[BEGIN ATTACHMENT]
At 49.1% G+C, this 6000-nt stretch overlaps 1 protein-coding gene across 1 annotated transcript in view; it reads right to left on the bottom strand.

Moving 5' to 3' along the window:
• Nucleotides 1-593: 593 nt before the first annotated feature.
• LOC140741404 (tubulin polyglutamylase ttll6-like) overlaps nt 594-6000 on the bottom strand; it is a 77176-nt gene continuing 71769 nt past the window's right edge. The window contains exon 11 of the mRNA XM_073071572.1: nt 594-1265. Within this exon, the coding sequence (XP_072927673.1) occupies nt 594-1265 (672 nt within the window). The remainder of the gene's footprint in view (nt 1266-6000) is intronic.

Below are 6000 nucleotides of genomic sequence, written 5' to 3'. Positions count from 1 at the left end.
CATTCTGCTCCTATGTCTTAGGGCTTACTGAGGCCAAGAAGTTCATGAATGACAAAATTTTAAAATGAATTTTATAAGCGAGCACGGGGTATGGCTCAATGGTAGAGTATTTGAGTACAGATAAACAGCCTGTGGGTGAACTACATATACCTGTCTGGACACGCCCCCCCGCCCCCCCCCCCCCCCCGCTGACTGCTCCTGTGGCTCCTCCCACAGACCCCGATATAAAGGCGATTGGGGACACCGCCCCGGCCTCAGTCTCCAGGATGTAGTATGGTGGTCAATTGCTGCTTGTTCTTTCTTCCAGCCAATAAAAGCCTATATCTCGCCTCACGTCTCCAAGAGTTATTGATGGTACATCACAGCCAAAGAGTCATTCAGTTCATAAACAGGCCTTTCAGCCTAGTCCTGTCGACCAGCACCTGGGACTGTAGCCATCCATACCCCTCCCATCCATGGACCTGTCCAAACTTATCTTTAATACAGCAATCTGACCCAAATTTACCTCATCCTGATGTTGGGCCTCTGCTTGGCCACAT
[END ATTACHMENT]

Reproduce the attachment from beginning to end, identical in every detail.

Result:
At 49.1% G+C, this 6000-nt stretch overlaps 1 protein-coding gene across 1 annotated transcript in view; it reads right to left on the bottom strand.

Moving 5' to 3' along the window:
• Nucleotides 1-593: 593 nt before the first annotated feature.
• LOC140741404 (tubulin polyglutamylase ttll6-like) overlaps nt 594-6000 on the bottom strand; it is a 77176-nt gene continuing 71769 nt past the window's right edge. The window contains exon 11 of the mRNA XM_073071572.1: nt 594-1265. Within this exon, the coding sequence (XP_072927673.1) occupies nt 594-1265 (672 nt within the window). The remainder of the gene's footprint in view (nt 1266-6000) is intronic.

Below are 6000 nucleotides of genomic sequence, written 5' to 3'. Positions count from 1 at the left end.
CATTCTGCTCCTATGTCTTAGGGCTTACTGAGGCCAAGAAGTTCATGAATGACAAAATTTTAAAATGAATTTTATAAGCGAGCACGGGGTATGGCTCAATGGTAGAGTATTTGAGTACAGATAAACAGCCTGTGGGTGAACTACATATACCTGTCTGGACACGCCCCCCCGCCCCCCCCCCCCCCCCGCTGACTGCTCCTGTGGCTCCTCCCACAGACCCCGATATAAAGGCGATTGGGGACACCGCCCCGGCCTCAGTCTCCAGGATGTAGTATGGTGGTCAATTGCTGCTTGTTCTTTCTTCCAGCCAATAAAAGCCTATATCTCGCCTCACGTCTCCAAGAGTTATTGATGGTACATCACAGCCAAAGAGTCATTCAGTTCATAAACAGGCCTTTCAGCCTAGTCCTGTCGACCAGCACCTGGGACTGTAGCCATCCATACCCCTCCCATCCATGGACCTGTCCAAACTTATCTTTAATACAGCAATCTGACCCAAATTTACCTCATCCTGATGTTGGGCCTCTGCTTGGCCACAT